A determination is made which child facility is associated with the STS-1's observed in the time window. To make this association, the child facility “STS-1 timeslot” on the facility layout which is relative to the level-1 cascading OPOI is translated to the absolute STS-1 timeslot on the “top most parent OPOI”. For the case of a rider service on a level-1 cascading OPOI, the STS-1 timeslots of the level-1 STS-N cascading OPOI on the top most parent OPOI are known. The STS-1 timeslots may be, for example, slots “M” to “M+n−1”. The slot “P” on the level-1 cascading OPOI is slot “M+P−1” on the “top most parent OPOI”. M, n and P are STS-1 timeslots on the OC-Xs. For example, for an OC-48, M, n and P may be a value from 1 to 48. With the alarm information received, the TID/AID/timeslot, where the timeslot is an STS-1 timeslot on the “parent facility”, is relative to the parent OPOI. The rider services associated with a child OPOI have timeslot information inventories relative to the child OPOI. Therefore the maintenance OS may need to perform a translation to determine what entity is experiencing problems. For example, if the parent OPOI is an OC-48 and there is an OC-12 child OPOI where the child OPOI uses timeslots 13 to 24 on the parent OPOI and the child OPOI has a DS3 rider service, the inventory OS will know what timeslot on the parent OPOI the DS3 uses. For example, it may be timeslot number 3. But if the DS3 initiates an alarm to be reported by an IXC SONET NE, it may be on slot 15 on the OC-48. The maintenance OS needs to map “OC-48 OPOI timeslot 15” to “OC-12 OPOI timeslot 3”.
If the STS-1 alarms are associated with a DS3 (there would be only one STS-1 alarm in this case), or an STS-Nc (as given by the Facility Type in the child CLFI), an alarm is declared at that facility (steps 235, 237). The alarm processing associated with rider services and child OPOI for the “top-most parent OPOI” identifies the facility.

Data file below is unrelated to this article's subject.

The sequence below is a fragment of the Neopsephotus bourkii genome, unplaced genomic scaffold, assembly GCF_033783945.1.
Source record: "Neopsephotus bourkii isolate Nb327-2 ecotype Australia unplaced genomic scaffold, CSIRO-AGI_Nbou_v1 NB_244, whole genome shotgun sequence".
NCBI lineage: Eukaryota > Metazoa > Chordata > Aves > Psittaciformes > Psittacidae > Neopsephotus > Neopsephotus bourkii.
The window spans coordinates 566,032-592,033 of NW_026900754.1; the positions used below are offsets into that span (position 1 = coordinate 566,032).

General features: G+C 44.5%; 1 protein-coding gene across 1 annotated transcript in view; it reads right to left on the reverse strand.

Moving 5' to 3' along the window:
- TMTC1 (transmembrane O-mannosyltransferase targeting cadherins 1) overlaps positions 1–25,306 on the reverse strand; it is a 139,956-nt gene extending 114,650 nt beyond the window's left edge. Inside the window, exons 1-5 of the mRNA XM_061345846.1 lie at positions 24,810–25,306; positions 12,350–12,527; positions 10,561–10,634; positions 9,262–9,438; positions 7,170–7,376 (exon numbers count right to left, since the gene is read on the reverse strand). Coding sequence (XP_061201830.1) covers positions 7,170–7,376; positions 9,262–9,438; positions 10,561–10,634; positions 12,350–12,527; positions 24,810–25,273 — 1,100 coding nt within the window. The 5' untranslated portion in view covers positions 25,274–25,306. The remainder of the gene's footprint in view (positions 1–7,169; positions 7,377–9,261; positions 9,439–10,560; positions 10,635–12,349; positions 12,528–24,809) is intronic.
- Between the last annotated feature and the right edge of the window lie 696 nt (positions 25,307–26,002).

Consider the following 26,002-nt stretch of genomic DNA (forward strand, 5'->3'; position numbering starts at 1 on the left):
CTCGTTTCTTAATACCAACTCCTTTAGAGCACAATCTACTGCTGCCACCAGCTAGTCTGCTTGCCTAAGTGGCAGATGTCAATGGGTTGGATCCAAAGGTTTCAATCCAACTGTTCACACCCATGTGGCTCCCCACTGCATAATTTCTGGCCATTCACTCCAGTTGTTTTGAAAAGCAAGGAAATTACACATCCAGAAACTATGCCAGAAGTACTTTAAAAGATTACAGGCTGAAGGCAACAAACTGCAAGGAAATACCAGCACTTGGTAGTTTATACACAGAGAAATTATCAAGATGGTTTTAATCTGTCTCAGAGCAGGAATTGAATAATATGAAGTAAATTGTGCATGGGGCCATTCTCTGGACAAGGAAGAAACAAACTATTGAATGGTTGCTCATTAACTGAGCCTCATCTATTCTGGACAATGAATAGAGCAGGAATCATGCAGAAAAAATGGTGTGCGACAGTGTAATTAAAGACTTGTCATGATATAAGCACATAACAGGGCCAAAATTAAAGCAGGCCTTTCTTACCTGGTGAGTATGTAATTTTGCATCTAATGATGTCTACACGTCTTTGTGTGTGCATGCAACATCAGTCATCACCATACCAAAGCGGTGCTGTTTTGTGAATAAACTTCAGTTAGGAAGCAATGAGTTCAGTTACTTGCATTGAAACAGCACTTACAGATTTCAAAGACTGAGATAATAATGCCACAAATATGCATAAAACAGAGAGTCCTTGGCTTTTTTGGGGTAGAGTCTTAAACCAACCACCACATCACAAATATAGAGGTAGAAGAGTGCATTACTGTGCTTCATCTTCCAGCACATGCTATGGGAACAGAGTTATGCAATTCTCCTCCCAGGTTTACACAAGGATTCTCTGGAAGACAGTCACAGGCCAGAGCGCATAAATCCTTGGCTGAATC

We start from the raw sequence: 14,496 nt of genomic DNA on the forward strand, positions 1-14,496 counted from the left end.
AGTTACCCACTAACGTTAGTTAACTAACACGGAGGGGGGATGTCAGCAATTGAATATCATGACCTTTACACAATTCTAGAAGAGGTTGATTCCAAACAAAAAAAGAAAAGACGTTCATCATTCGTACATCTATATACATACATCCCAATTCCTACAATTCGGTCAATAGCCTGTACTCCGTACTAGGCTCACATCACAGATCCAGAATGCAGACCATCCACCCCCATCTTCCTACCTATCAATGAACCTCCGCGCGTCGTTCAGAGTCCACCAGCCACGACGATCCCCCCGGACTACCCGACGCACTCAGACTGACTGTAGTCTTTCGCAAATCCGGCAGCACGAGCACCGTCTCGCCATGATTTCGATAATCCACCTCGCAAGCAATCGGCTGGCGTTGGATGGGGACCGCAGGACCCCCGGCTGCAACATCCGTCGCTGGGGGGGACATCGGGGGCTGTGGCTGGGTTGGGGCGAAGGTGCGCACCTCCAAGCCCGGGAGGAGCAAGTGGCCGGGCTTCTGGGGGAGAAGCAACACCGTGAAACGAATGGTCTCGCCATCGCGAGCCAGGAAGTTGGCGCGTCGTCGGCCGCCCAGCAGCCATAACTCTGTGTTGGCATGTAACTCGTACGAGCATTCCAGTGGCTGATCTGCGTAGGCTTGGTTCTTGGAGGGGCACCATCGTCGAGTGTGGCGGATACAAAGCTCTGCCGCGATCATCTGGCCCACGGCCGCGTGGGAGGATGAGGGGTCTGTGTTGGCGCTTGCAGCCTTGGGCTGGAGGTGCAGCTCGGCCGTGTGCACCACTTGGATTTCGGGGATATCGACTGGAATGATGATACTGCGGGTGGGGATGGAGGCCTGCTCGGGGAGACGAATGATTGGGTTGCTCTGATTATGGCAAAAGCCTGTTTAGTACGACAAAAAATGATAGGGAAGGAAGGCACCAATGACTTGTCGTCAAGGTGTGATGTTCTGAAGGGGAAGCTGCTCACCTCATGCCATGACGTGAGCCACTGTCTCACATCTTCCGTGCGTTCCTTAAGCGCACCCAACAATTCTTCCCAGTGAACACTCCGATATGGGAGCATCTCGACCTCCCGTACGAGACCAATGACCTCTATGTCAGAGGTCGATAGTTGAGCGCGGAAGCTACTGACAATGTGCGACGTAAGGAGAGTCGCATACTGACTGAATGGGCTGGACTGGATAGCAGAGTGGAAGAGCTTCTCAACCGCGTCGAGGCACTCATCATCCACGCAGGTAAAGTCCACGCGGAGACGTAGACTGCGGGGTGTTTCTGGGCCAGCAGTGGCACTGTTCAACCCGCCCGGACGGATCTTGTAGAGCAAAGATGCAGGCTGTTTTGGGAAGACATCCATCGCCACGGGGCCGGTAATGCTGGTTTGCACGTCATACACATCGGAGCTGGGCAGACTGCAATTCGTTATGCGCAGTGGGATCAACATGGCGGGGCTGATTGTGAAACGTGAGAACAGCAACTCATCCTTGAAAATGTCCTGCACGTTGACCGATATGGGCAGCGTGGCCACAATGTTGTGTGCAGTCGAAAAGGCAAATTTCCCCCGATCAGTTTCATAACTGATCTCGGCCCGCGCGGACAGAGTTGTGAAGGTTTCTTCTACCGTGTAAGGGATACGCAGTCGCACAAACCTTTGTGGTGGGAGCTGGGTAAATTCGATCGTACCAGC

If the STS-1 alarms are associated with an STS-N, and all “N” STS-1 alarms are observed, a problem is declared at that STS-N facility (steps 239, 241).
If the STS-1 alarms are associated with an STS-N, and all “N” STS-1 alarms are not observed, if the STS-N is a cascading OPOI, the method repeats steps 233 through 243. This indicates that the STS-N is a cascading OPOI of one more level. If the problem dealt with a level-1 cascading OPOI, this indicates a level-2 cascading OPOI or a rider service on the “Level 1 child OPOI”. The processing of a level-2 cascading OPOI can lead to processing a level-3 cascading OPOI.
If not all of the STS-1 alarms associated with the STS-N are received, and if the STS-N is not a cascading OPOI, a problem is declared at the STS-N facility but with an indication that not all expected STS-1 alarms were detected (step 245).
One or more embodiments of the present invention have been described. Nevertheless, it will be understood that various modifications may be made without departing from the spirit and scope of the invention. Accordingly, other embodiments are within the scope of the following claims.
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|US7379481 *||May 30, 2003||May 27, 2008||Hubbell Incorporated||Apparatus and method for automatic provisioning of SONET multiplexer|
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|U.S. Classification||398/17, 398/33, 398/10|
|Cooperative Classification||H04J3/14, H04J2203/006|
|Apr 28, 2008||AS||Assignment|
Owner name: AT&T CORP., NEW YORK
Free format text: ASSIGNMENT OF ASSIGNORS INTEREST;ASSIGNORS:SCHIZ, ALAN;ABIDI, MOHAMMAD A.;BOZARTH, DONALD R.;AND OTHERS;REEL/FRAME:020887/0220;SIGNING DATES FROM 20080403 TO 20080421
Owner name: AT&T CORP., NEW YORK
Free format text: ASSIGNMENT OF ASSIGNORS INTEREST;ASSIGNORS:SCHIZ, ALAN;ABIDI, MOHAMMAD A.;BOZARTH, DONALD R.;AND OTHERS;SIGNING DATES FROM 20080403 TO 20080421;REEL/FRAME:020887/0220
|Dec 31, 2014||FPAY||Fee payment|
Year of fee payment: 4